By Andre Barajas
LBCC officials show no interest in senate bill 850 that would allow community college’s to offer Bachelor’s degrees and suggest the pilot program does not fall under the California Master Plan for Higher education.
The bachelor program, commencing no later than 2017-18 academic year, is for technical disciplines that currently have unmet workforce needs.
The Community Colleges selected for the program, which is limited to 15, will have to choose one bachelor degree to offer to satisfy the needs of the workforce in its surrounding communities.
S.B. 850 is an attempt to fill a shortage of a million bachelor’s degree holders by 2025 in California.
A study by the Public Policy Institute of California, an independent nonprofit research group said California is facing a serious shortfall in its supply of college-educated workers.
Projections of the state’s economy show it is continuing along a trajectory of steadily increasing demand for a highly educated workforce.
The report projected, if current trends persist, California will see only 35 percent of working-age adults having a college degree in an economy that would otherwise require 41 percent of workers to have college degrees.
LBCC president Eloy Oakley said LBCC will not look to participate in the program.
The decision was concluded by Oakley after he clarified that the law will only affect rural areas with no CSU’S and U.C.’s nearby.
LBCC has, for the last 33 years, served CSU campuses, helping students earn associate degrees and transfer into the CSU.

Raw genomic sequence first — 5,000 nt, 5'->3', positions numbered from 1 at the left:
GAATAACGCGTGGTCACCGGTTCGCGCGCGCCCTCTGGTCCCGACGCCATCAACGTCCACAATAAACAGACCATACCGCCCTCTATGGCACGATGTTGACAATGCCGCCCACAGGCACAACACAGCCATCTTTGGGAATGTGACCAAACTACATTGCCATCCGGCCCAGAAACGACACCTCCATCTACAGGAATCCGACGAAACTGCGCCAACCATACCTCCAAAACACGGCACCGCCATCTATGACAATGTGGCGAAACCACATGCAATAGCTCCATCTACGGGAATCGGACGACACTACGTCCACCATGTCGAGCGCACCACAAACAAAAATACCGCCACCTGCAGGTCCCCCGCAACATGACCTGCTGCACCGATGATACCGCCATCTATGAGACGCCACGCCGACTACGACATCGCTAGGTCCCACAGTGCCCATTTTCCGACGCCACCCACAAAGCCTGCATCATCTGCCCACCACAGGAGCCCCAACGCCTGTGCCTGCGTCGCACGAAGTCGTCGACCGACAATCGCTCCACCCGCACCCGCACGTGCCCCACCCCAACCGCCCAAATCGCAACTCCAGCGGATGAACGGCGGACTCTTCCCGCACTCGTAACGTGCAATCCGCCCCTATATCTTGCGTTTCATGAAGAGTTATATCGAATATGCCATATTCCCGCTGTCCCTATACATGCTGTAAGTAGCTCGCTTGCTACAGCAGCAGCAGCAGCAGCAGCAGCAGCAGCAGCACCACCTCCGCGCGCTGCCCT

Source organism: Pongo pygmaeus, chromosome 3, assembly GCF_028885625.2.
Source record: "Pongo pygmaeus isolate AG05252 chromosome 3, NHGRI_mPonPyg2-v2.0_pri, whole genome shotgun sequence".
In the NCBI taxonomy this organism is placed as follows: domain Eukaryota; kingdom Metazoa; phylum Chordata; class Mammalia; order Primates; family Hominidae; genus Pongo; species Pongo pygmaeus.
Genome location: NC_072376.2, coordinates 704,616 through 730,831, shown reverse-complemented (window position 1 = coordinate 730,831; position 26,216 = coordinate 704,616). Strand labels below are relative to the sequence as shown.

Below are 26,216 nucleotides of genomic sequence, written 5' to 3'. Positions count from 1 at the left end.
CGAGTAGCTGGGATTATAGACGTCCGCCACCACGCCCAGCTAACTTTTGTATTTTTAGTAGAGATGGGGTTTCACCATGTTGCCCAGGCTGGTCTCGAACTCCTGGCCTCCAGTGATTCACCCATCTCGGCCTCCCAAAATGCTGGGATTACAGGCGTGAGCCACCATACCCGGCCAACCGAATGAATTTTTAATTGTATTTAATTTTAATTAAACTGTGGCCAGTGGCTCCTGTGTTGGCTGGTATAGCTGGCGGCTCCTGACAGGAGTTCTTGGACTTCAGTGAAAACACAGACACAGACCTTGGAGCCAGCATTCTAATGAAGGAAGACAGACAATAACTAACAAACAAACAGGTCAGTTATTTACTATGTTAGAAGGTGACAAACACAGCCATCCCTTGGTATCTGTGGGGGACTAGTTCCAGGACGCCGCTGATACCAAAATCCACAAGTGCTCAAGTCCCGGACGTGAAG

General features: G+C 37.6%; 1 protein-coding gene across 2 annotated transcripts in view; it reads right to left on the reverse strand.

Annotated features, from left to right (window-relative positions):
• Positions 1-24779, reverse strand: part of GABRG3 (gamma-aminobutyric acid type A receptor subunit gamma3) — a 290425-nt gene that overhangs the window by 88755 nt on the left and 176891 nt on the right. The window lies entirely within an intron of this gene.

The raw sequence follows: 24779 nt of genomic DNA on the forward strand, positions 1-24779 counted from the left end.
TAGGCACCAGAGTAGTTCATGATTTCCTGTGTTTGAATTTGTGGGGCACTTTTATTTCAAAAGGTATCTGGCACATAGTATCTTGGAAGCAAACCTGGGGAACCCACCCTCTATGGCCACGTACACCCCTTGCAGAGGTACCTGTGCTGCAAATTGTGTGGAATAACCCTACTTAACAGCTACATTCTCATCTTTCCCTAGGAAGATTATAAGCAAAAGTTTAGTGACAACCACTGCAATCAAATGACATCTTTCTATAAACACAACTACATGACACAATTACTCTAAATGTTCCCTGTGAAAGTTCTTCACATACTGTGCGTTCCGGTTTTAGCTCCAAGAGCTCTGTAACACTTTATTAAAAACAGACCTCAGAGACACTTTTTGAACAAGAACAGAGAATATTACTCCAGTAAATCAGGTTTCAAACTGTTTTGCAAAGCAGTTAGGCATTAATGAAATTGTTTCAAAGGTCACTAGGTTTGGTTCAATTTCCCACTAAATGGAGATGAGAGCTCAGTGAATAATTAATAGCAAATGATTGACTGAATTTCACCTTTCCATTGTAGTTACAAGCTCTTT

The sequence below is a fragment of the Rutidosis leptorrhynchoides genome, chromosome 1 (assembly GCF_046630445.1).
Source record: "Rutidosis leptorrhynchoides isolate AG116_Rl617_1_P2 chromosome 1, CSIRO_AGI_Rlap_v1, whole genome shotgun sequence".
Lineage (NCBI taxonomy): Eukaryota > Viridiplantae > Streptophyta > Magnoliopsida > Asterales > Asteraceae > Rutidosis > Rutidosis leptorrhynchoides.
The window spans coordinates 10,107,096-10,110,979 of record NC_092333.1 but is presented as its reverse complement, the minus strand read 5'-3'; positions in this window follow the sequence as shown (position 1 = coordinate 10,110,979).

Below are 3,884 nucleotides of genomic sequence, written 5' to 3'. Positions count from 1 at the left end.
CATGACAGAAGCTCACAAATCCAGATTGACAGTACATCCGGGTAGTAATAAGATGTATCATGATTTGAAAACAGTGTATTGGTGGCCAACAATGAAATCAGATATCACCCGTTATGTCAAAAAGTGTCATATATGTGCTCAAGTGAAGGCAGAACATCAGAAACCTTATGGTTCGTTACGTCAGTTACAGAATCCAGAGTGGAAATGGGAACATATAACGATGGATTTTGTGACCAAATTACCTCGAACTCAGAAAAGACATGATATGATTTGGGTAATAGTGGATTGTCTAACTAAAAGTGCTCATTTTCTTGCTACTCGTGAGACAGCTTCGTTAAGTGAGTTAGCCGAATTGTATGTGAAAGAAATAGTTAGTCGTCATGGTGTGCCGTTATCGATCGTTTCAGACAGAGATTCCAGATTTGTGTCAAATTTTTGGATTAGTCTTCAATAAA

Natalie Gutierrez, Math major and Honor student said “the program really will not affect most of us dramatically, unless of course a student intends to receive a degree in a technical discipline but most students that I know here have intentions of transferring to a CSU or UC nearby.”
The LBCC Academic Senate has not taken a position on the bill and needs more time to study the impacts to the college and to students, said Karen Kane, the Academic Senate president.
S.B. 850, introduced by California Sen. Marty Block of district 39, “will require participating Community College districts to meet specified requirements, including, but not limited to, offering baccalaureate programs and program curricula not offered by CSU or UC and in subject areas with unmet workforce,” as stated in the bill.
LBCC officials may be reluctant to participate in the program, however, other colleges began considering bachelor’s programs.
“At San Diego City College, we’ve explored the nursing a bachelor of science, also a bachelor’s degree in information technology management,” said Randall Barnes, vice president of SDCC.
Proponents of the bill, including the Chamber of Commerce, the Workforce Committee and some Community Colleges, are confident the pilot program will establish rigorous undergraduate programs that confer high demand in degrees among regional employers.